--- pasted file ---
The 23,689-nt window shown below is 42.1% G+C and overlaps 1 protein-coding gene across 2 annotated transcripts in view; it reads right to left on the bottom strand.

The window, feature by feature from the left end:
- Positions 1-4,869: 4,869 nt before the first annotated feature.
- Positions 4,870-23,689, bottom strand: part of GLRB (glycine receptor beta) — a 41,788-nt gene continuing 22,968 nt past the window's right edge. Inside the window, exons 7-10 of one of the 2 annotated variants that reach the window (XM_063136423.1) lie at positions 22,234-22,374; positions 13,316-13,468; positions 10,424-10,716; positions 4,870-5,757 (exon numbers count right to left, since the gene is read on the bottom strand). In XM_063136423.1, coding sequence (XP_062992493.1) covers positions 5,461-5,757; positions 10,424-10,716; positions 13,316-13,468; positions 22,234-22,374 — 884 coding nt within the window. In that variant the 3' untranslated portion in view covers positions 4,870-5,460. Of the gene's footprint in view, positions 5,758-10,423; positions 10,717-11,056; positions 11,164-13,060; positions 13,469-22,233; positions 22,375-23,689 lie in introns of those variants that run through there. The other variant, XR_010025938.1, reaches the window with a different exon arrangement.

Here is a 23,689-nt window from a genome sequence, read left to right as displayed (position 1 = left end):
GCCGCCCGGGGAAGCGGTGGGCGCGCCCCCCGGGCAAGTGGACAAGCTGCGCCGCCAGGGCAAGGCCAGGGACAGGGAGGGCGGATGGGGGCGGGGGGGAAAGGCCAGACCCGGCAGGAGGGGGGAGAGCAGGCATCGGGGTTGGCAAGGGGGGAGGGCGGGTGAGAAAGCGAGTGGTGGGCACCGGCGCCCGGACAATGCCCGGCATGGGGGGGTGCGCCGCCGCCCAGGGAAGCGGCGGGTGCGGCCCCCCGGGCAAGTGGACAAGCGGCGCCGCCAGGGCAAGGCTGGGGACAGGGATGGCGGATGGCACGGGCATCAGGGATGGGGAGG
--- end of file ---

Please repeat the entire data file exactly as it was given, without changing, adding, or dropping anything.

The 23,689-nt window shown below is 42.1% G+C and overlaps 1 protein-coding gene across 2 annotated transcripts in view; it reads right to left on the bottom strand.

The window, feature by feature from the left end:
- Positions 1-4,869: 4,869 nt before the first annotated feature.
- Positions 4,870-23,689, bottom strand: part of GLRB (glycine receptor beta) — a 41,788-nt gene continuing 22,968 nt past the window's right edge. Inside the window, exons 7-10 of one of the 2 annotated variants that reach the window (XM_063136423.1) lie at positions 22,234-22,374; positions 13,316-13,468; positions 10,424-10,716; positions 4,870-5,757 (exon numbers count right to left, since the gene is read on the bottom strand). In XM_063136423.1, coding sequence (XP_062992493.1) covers positions 5,461-5,757; positions 10,424-10,716; positions 13,316-13,468; positions 22,234-22,374 — 884 coding nt within the window. In that variant the 3' untranslated portion in view covers positions 4,870-5,460. Of the gene's footprint in view, positions 5,758-10,423; positions 10,717-11,056; positions 11,164-13,060; positions 13,469-22,233; positions 22,375-23,689 lie in introns of those variants that run through there. The other variant, XR_010025938.1, reaches the window with a different exon arrangement.

Here is a 23,689-nt window from a genome sequence, read left to right as displayed (position 1 = left end):
GCCGCCCGGGGAAGCGGTGGGCGCGCCCCCCGGGCAAGTGGACAAGCTGCGCCGCCAGGGCAAGGCCAGGGACAGGGAGGGCGGATGGGGGCGGGGGGGAAAGGCCAGACCCGGCAGGAGGGGGGAGAGCAGGCATCGGGGTTGGCAAGGGGGGAGGGCGGGTGAGAAAGCGAGTGGTGGGCACCGGCGCCCGGACAATGCCCGGCATGGGGGGGTGCGCCGCCGCCCAGGGAAGCGGCGGGTGCGGCCCCCCGGGCAAGTGGACAAGCGGCGCCGCCAGGGCAAGGCTGGGGACAGGGATGGCGGATGGCACGGGCATCAGGGATGGGGAGG